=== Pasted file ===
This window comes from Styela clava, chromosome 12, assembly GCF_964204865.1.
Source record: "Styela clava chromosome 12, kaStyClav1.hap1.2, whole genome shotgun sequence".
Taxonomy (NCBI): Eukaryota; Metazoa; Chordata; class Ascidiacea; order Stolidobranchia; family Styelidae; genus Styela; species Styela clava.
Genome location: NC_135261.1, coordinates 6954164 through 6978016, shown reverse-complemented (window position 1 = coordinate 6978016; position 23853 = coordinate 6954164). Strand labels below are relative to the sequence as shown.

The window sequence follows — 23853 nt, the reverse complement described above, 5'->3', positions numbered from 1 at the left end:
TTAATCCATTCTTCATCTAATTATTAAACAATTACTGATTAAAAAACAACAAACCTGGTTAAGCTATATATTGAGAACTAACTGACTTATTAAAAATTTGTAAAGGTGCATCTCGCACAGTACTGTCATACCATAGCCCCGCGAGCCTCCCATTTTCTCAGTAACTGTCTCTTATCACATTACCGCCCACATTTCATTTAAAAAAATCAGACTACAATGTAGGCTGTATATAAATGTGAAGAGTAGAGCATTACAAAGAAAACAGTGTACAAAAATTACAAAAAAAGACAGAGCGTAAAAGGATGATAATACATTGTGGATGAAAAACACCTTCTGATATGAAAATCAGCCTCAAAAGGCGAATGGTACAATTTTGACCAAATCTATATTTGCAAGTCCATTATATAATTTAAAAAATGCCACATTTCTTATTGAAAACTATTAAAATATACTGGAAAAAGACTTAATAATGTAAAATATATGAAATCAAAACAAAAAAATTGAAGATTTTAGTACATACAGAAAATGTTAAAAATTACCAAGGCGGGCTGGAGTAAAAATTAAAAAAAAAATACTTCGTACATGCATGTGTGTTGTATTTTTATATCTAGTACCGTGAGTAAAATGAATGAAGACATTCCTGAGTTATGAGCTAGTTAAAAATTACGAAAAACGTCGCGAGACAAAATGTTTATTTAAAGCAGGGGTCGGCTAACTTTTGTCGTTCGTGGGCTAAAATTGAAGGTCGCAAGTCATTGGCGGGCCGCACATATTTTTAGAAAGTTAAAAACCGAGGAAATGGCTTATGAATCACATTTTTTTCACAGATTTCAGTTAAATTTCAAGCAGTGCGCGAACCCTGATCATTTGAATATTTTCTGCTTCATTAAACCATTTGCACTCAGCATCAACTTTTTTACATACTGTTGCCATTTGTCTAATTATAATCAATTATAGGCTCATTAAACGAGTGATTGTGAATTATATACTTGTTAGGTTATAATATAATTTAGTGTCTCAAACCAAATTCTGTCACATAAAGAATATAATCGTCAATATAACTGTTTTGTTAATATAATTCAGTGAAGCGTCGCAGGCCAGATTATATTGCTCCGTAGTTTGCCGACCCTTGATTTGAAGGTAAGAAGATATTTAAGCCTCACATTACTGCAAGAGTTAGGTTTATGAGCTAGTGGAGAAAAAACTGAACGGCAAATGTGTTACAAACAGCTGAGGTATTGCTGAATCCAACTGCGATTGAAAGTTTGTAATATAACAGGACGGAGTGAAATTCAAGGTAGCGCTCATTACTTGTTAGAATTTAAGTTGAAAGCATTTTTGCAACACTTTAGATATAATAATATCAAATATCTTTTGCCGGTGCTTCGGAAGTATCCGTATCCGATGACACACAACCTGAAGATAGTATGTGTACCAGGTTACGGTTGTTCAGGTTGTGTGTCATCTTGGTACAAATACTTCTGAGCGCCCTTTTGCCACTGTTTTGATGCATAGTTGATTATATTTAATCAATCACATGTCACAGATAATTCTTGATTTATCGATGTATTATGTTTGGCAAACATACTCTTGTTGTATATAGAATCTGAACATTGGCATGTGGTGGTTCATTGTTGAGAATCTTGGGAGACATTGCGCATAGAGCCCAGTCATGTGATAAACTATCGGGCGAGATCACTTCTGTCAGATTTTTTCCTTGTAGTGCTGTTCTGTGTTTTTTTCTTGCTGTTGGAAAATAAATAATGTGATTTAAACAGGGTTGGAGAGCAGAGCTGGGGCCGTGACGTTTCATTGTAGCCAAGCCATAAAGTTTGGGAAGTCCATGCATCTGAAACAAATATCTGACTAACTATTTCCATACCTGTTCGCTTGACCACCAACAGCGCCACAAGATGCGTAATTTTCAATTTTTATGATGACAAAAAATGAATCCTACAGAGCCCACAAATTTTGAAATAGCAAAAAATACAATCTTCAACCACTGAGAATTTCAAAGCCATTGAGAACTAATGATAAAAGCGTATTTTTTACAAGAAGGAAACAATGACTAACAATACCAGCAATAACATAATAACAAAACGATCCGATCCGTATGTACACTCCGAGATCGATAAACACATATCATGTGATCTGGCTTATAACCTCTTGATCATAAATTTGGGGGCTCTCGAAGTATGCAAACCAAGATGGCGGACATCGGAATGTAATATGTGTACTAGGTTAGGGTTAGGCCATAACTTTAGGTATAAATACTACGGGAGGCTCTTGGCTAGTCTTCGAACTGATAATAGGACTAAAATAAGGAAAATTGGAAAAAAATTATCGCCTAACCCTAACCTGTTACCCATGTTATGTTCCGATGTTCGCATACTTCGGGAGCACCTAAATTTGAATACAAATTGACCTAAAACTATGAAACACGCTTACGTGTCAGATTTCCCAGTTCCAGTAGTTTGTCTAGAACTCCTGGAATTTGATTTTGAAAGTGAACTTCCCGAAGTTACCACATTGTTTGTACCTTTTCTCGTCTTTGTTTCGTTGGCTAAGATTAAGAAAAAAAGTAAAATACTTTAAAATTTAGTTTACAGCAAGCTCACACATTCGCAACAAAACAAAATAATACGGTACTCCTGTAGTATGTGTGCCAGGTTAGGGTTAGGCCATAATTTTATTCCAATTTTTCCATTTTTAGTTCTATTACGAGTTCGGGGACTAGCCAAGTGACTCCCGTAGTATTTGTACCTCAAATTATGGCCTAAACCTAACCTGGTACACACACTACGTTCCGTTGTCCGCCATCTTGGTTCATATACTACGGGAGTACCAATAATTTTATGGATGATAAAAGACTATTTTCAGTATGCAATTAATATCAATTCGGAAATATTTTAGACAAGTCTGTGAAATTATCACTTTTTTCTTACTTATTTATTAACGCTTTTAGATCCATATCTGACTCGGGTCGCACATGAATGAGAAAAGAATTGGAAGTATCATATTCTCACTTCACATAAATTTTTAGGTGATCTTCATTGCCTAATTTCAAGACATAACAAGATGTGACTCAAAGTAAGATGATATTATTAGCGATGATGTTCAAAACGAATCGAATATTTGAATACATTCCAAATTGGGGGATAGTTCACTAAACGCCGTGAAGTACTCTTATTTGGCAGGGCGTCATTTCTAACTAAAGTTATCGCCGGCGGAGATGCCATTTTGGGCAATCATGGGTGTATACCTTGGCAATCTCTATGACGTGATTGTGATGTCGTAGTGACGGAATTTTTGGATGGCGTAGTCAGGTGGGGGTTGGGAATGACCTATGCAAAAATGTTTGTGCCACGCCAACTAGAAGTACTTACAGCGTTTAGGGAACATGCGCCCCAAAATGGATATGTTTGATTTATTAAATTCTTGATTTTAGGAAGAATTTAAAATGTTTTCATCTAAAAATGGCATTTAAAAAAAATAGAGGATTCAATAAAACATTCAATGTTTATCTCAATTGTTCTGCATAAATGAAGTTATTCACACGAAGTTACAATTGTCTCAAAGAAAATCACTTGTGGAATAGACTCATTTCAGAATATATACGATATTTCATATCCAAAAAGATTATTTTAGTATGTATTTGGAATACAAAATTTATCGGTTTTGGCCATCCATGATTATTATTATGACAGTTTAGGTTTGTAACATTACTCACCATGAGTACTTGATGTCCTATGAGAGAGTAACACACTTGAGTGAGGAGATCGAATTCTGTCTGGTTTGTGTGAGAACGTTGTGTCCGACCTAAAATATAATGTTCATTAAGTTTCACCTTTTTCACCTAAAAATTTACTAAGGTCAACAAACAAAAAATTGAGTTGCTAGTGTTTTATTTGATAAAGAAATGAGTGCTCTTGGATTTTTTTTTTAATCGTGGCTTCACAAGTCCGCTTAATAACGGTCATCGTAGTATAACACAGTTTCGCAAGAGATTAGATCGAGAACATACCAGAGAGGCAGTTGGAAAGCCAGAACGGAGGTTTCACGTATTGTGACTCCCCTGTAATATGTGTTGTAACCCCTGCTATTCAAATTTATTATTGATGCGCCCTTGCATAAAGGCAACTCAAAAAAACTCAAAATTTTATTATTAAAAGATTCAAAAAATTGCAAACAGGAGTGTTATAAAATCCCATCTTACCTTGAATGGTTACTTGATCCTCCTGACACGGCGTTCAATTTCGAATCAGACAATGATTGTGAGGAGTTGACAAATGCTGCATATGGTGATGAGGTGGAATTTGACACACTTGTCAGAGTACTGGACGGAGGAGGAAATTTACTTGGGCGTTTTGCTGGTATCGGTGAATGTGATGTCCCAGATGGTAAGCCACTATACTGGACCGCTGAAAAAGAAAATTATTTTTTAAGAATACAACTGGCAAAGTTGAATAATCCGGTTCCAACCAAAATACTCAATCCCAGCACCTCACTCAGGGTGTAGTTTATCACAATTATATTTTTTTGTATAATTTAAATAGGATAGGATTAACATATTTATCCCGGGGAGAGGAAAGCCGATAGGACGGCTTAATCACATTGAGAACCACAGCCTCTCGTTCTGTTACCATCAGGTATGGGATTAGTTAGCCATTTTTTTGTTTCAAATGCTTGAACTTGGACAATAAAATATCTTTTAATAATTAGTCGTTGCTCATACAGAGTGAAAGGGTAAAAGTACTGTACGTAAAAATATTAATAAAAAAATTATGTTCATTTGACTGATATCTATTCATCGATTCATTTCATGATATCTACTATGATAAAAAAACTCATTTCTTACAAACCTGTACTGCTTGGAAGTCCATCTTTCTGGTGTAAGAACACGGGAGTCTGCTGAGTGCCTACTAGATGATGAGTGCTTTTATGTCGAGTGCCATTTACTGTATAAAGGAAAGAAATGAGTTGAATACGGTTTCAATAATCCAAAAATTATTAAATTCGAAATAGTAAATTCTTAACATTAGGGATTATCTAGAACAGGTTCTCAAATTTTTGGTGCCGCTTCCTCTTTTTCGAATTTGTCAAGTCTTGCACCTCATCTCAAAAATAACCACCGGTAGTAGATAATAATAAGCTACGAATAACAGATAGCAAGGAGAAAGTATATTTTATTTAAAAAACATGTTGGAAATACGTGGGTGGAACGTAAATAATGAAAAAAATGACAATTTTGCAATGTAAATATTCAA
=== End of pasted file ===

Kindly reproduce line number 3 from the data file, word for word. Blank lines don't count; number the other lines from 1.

Taxonomy (NCBI): Eukaryota; Metazoa; Chordata; class Ascidiacea; order Stolidobranchia; family Styelidae; genus Styela; species Styela clava.